Exclusive: Disabled army veteran and IRA bomb survivor targeted for the sack by human rights watchdog
This is a story of the human cost of the Government's cruel policy of saving money at any cost that is being pursued by a watchdog that is supposed to champion human rights in Britain.
The Equality and Human Rights Commission - despite strong staff and union opposition- is pursuing a policy of slashing staff. Its own equality impact assessment reveals that the cuts are to fall on the very people it is supposed to defend. Some 75 per cent of black people and the majority of disabled people are said to have "failed" an initial assessment to keep their jobs. Most of the winners are young, able bodied and white.
But it is not just about statistics, it is about people.
One of the people who seems certain for the chop is 57 year old Markus Caruana, who works in corporate communications at their Birmingham office.
He is a former flute player in the Corps of Drums with the Grenadier Guards.
Markus Caruana was unfortunate enough to have been both at the Guildford pub bombings in 1974 and the Chelsea Barracks bombing in 1981 which seriously injured regimental bandsmen from the Irish Guards.
He escaped unscathed in both instances but saw three of his friends killed in an IRA attack in Crossmaglen in Northern Ireland.
He left the army in 1985 to become a landscape gardener and then took advantage of a Unison sponsored education scheme to learn to read and write.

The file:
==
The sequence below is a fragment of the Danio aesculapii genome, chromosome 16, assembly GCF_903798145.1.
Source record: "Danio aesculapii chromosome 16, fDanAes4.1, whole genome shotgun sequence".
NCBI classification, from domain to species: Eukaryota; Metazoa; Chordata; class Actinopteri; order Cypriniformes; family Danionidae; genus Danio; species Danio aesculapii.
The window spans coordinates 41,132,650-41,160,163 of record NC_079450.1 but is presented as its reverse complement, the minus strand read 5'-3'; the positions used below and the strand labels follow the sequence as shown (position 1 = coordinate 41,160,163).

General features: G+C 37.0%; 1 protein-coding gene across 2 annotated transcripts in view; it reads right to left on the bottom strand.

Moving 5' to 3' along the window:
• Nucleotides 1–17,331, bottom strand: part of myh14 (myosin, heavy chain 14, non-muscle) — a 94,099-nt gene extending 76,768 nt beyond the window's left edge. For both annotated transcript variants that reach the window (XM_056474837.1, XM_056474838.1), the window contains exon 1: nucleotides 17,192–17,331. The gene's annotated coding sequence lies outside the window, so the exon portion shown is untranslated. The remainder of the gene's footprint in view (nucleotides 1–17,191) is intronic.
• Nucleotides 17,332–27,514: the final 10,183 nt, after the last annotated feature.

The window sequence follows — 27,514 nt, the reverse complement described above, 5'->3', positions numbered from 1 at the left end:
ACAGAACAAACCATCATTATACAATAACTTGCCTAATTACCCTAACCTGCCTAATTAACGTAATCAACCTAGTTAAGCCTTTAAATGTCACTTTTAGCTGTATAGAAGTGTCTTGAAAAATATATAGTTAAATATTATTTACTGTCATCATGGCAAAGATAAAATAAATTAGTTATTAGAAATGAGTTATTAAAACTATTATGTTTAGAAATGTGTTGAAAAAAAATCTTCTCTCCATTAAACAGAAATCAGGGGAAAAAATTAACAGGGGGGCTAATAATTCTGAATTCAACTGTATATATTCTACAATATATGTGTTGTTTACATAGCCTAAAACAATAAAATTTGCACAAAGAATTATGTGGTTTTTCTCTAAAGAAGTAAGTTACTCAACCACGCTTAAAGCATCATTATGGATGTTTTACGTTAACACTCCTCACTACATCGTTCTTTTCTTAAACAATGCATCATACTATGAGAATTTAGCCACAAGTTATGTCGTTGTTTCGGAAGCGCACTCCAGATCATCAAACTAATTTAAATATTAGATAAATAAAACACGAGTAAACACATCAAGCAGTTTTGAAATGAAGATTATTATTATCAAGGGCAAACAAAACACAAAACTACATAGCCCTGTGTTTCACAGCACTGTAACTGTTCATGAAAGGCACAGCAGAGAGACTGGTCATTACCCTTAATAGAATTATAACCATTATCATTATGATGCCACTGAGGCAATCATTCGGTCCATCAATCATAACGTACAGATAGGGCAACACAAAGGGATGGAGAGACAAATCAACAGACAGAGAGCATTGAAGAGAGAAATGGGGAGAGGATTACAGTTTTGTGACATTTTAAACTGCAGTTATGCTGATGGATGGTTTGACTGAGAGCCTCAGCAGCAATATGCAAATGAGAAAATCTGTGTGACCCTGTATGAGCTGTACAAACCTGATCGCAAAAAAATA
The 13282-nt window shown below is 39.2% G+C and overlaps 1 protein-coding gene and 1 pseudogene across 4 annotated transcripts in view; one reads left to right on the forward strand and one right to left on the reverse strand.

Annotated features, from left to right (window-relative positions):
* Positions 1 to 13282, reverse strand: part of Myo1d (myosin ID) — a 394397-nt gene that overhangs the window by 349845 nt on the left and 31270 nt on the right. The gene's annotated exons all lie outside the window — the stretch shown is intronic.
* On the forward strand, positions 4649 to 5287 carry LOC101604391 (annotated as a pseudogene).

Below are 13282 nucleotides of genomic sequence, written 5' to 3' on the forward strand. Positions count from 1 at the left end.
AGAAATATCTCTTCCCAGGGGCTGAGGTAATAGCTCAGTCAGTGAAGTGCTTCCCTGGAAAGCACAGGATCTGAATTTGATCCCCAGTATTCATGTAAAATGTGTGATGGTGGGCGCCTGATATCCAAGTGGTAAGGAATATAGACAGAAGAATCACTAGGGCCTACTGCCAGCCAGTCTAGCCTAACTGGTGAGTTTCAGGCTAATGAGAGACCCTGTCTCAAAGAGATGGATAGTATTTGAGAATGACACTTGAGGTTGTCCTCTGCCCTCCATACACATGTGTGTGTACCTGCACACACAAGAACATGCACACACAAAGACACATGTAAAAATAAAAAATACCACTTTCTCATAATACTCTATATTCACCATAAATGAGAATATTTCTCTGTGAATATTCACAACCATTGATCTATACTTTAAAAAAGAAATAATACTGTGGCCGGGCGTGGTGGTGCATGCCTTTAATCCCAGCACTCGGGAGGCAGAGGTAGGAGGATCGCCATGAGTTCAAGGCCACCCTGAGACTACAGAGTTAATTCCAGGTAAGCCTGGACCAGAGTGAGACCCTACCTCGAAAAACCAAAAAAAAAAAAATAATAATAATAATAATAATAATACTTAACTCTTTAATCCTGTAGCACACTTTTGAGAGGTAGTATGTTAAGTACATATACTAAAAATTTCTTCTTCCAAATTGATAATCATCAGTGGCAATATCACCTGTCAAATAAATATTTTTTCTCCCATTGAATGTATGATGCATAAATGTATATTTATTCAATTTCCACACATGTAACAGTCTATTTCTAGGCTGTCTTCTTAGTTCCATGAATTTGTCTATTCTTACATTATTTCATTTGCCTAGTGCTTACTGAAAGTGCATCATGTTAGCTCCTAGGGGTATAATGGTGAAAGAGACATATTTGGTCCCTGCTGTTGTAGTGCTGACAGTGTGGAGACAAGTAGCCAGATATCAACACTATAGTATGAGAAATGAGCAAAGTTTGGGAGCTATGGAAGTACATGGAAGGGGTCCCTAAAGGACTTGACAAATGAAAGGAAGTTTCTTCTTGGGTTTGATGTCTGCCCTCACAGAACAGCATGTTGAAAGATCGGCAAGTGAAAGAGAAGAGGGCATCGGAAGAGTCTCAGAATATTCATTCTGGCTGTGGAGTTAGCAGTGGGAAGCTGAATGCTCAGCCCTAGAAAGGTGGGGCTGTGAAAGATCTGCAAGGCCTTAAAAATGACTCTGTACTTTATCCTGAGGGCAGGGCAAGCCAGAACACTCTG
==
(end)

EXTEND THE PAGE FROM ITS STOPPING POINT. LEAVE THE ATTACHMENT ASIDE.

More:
He had been a school refuser after being bullied and could hardly read or write or read music but was able to play his flute because he had a natural memory for tunes.
In 2002 he secured a job with the Disability Rights Commission which later became part of the EHRC.
Sadly he lost his 75 per cent of his hearing and got an incurable muscle wasting disease called Marie-Tooth disease (CMT) which affects the nervous system that supports muscles, often weakening the legs and feet.
The EHRC had enabled him to have a support worker so he could do his job there – but she is also facing redundancy now he has failed to retain his job.
Lois Austin, a full time official for the PCS union, which is fighting the cuts, said: "The Equality and Human Rights Commission are targeting some of the most highly competent disabled and black people for this new round of cuts.
" He is just one of a number of disabled and black people, some with young families, who are losing their jobs.
" If this was a private company the EHRC should be prosecuting them for discrimination. Instead they are setting an example for other firms who want to dump the disabled to save costs and the bother of employing them.
The EHRC take is this. A spokesperson said:
“Whilst we cannot discuss individual cases, we deeply regret having to reduce our headcount as a result of budget losses, but like every public sector organisation we have had cuts imposed on us. We have strongly resisted these cuts, but believe the changes we are making will ensure we can still deliver our ambitious programme."
In my view the EHRC's stance is a hostage to fortune. They tell and could even prosecute firms who discriminate against disabled people. If I were an unscrupulous employer I could now tell them to get stuffed - saying they are only following what the EHRC do rather than say - which is to dump expensive and bothersome disabled people who need support workers - to save money and increase my profits.
Britain's human rights body should hang its head in shame for what it is doing to its own disabled staff.